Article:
73 games. Three fewer than LeBron James, four behind Dwyane Wade. Two more than Chris Bosh, four more than Carmelo Anthony, eleven beyond Danny Granger. Granted, Bryant plays through pain many players would sit through, but for a 73 game season to cause such a stir speaks more to Bryant's incredible durability over the three seasons prior than clear, tangible signs of physical decline. It's the NBA, players get hurt. Except Kobe hadn't, his apparent invincibility only adding to the significance of each of last season's maladies.
Bryant's body of work has earned him the right to show one season of nagging injuries isn't the canary in the coalmine.
Still, the day will come, because he's fighting for the rest of his career. Time is the only undefeated player in the history of sports. At some point, Bryant's body will break down. Could be sooner, more likely later. Maybe he's part of the lucky minority of superstars willing or able to walk away from the game before time saps his skill, athleticism, and ligaments in whatever combination it finds appropriate. Bryant will enter this season 38th all time in minutes played, and could jump another 15 or so slots with a reasonably healthy season.
Injuries now are different.
As is his challenge, and Bryant knows it.
"You have to be honest with yourself. There's certain things that I could do then that I can't do now," he said last year to Scott Van Pelt on ESPN Radio. "I think once you make that level of assessment, you can still be as effective or as efficient as your team needs you to be. You just have to do it differently, and I think that's the challenge of aging or your body maturing."
As his margin of error shrinks in some areas, Bryant has expanded it in others, deepening his bag of tricks.
“A lot of players, when they lose their athleticism or their athleticism is lower than it once was, they can’t figure it out," Walton says. "That’s what made Jordan so great, that he developed that mid-range post game that couldn’t be stopped. He didn’t need to dunk on people anymore. Kobe, over the last few years, has done the same thing."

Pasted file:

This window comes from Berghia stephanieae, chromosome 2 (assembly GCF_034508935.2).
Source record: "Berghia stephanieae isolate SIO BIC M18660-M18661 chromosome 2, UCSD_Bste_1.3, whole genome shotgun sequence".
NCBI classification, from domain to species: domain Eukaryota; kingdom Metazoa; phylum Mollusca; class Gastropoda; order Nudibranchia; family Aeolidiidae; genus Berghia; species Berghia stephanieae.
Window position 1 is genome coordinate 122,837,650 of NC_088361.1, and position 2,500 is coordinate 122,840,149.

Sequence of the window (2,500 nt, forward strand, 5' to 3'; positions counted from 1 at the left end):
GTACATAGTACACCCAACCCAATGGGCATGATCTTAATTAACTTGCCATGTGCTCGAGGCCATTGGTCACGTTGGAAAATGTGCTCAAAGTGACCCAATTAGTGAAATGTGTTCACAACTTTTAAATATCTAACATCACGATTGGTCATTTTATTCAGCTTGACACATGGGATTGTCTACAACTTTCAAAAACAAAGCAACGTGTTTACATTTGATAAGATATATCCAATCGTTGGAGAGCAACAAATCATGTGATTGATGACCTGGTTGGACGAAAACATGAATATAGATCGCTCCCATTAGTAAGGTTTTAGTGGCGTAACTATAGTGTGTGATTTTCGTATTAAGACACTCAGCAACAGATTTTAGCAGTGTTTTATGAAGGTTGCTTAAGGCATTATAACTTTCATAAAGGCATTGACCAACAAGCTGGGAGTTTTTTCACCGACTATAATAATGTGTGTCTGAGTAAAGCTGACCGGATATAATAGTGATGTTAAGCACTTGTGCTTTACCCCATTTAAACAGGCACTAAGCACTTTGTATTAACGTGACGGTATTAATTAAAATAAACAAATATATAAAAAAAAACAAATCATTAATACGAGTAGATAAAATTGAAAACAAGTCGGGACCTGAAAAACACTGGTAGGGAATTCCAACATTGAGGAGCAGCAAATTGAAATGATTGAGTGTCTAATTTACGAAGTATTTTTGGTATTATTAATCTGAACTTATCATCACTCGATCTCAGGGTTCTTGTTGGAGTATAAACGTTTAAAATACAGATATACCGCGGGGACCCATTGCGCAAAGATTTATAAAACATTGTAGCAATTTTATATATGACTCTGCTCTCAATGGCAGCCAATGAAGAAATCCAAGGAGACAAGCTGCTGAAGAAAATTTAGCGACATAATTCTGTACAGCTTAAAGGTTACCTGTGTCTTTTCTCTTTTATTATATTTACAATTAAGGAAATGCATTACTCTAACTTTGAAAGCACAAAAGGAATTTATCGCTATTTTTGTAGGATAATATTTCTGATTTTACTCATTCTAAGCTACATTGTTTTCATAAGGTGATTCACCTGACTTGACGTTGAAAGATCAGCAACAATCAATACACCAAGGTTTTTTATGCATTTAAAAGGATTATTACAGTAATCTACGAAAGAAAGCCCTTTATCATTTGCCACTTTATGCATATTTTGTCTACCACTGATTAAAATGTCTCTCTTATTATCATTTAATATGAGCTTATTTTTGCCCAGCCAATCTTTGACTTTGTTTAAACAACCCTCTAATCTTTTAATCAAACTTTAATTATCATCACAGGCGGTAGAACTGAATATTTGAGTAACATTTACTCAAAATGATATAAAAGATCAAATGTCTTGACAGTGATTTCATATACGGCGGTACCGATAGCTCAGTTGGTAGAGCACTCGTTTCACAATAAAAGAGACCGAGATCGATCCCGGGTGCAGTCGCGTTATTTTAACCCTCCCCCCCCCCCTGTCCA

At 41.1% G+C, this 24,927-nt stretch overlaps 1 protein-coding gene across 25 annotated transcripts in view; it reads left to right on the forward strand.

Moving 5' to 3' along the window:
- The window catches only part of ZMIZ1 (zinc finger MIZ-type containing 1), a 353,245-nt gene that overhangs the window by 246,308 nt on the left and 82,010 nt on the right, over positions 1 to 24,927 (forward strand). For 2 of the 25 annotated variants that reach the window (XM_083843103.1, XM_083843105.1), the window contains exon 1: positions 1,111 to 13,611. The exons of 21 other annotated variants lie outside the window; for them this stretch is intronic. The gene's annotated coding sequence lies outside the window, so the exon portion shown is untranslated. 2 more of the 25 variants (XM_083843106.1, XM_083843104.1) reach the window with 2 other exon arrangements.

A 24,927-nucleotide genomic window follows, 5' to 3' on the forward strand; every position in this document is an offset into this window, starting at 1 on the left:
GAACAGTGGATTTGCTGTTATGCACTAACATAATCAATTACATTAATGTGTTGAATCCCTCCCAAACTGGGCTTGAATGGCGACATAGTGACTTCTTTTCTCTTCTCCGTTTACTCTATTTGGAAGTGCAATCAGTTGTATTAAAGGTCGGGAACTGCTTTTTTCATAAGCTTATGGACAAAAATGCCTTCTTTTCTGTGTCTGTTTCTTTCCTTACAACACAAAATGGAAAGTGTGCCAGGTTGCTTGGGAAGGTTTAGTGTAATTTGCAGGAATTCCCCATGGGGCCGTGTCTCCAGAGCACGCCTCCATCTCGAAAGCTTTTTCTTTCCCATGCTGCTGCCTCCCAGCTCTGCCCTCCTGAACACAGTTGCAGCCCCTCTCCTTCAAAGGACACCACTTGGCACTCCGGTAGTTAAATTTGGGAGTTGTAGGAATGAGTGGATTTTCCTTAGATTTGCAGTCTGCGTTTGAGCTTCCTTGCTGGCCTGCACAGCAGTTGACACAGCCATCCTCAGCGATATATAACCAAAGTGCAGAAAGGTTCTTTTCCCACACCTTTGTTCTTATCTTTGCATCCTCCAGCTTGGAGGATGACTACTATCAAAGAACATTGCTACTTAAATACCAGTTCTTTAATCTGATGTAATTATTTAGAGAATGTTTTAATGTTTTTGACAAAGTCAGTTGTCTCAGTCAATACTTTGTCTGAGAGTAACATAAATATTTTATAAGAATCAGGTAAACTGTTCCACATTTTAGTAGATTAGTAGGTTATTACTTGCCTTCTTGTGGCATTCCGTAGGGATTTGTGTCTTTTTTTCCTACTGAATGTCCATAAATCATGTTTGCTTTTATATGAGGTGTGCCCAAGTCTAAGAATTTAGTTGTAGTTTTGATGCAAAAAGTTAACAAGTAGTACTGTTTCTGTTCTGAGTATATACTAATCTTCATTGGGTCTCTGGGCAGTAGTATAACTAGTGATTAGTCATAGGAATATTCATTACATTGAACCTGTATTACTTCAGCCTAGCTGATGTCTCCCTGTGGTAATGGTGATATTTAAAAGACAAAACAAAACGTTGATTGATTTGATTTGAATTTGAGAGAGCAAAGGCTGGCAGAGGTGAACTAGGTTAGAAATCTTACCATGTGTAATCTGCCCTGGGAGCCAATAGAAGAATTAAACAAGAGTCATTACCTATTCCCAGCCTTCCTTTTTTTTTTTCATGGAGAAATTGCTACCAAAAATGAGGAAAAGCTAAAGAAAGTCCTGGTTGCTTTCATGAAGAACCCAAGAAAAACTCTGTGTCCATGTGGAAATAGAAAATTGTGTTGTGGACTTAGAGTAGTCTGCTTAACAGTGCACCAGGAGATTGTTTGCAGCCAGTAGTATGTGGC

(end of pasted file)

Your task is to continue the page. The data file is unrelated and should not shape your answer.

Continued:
For Bryant to continue playing at the level to which he is accustomed will require some luck - no wayward players rolling through an important body part - and a tap deep into his nature. At his core, Bryant is a grinder. One with incredible physical gifts, but a grinder, nonetheless. His will keep him on the court when others might sit, but the durability that has been his trademark is no accident. Jackson, who coached another pretty decent shooting guard earlier in his career, routinely says no player understands and attends to his body better than Kobe.
It's a mastery based on favorable genetics and immense hours of work. A constant barrage of strength and flexibility training, enough ice to build a glacier, the all-night treatments and creative therapies to help an injury that should require 24 hours to heal be functional in 12.
On the floor, Bryant has learned to squeeze out every ounce of his prodigious skill. He'll spend an extra 10 percent of effort to make himself two percent better. Like Jordan, Bryant has developed a nearly unstoppable mid-range game. A summer ago, Bryant worked with Hakeem Olajuwon, owner of perhaps the sweetest feet of any big man in history. Now Kobe's footwork inside is arguably the best in the league, not just among guards.
Noah Graham/Getty Images
To extend his prime, Kobe will need to continue empowering his teammates.
The latest, most tangible example of Bryant-as-grinder came in Game 7 of last year's Finals against the Celtics. Seemingly every fiber of his typically brilliant offensive game betrayed him in an emotional pressure cooker Bryant later admitted got the best of him. Unable to shoot (he missed 18-of-24 attempts), he found other ways to contribute. Bryant grabbed his postseason high in rebounds (15), and nailed 10 of 11 fourth quarter free throws, each seeming to require an almost suffocating amount of mental energy.
"I had to do something," he said after the game. "I mean, I had to rebound the ball. Whatever it takes to win the game. You've got to do whatever it takes. That's my job. Sometimes shots aren't going to fall, but you've got to figure out something to help your team win."
Bad as he was for three quarters - and he was genuinely bad - if he doesn't figure it out in the fourth, it could have been the worst night of his career. Instead, Bryant finished it holding the Larry O'Brien and Bill Russell trophies for the second straight season.
For Kobe to remain Kobe- the scorer, the closer, the difference maker, the jewelry case filler- as long as he (as Los Angeles) would like will require Game 7 will stretched over nights, weeks, months, and years. The ability to endure, keep the mind nimble, blend what he can do with what he should (all while refusing to be nostalgic about aspects of his game that may diminish), and the continuing willingness to make his teammates partners in the process, as Walton described.
The Lakers have faith the meat of this process won't kick off for a few years, yet. They'll pay Bryant over $30 million in the '13-'14 season.
If it's possible to put a price on emotional investment, Lakers fans will spend at least that much. In the meantime, Bryant, operating with a well-earned cushion, works to stay moves ahead in a chess match against and opponent that never loses.
"It is going to be interesting," Walton smiles, "but I’m pretty confident if someone can figure it out, he’ll be the one who will do it.”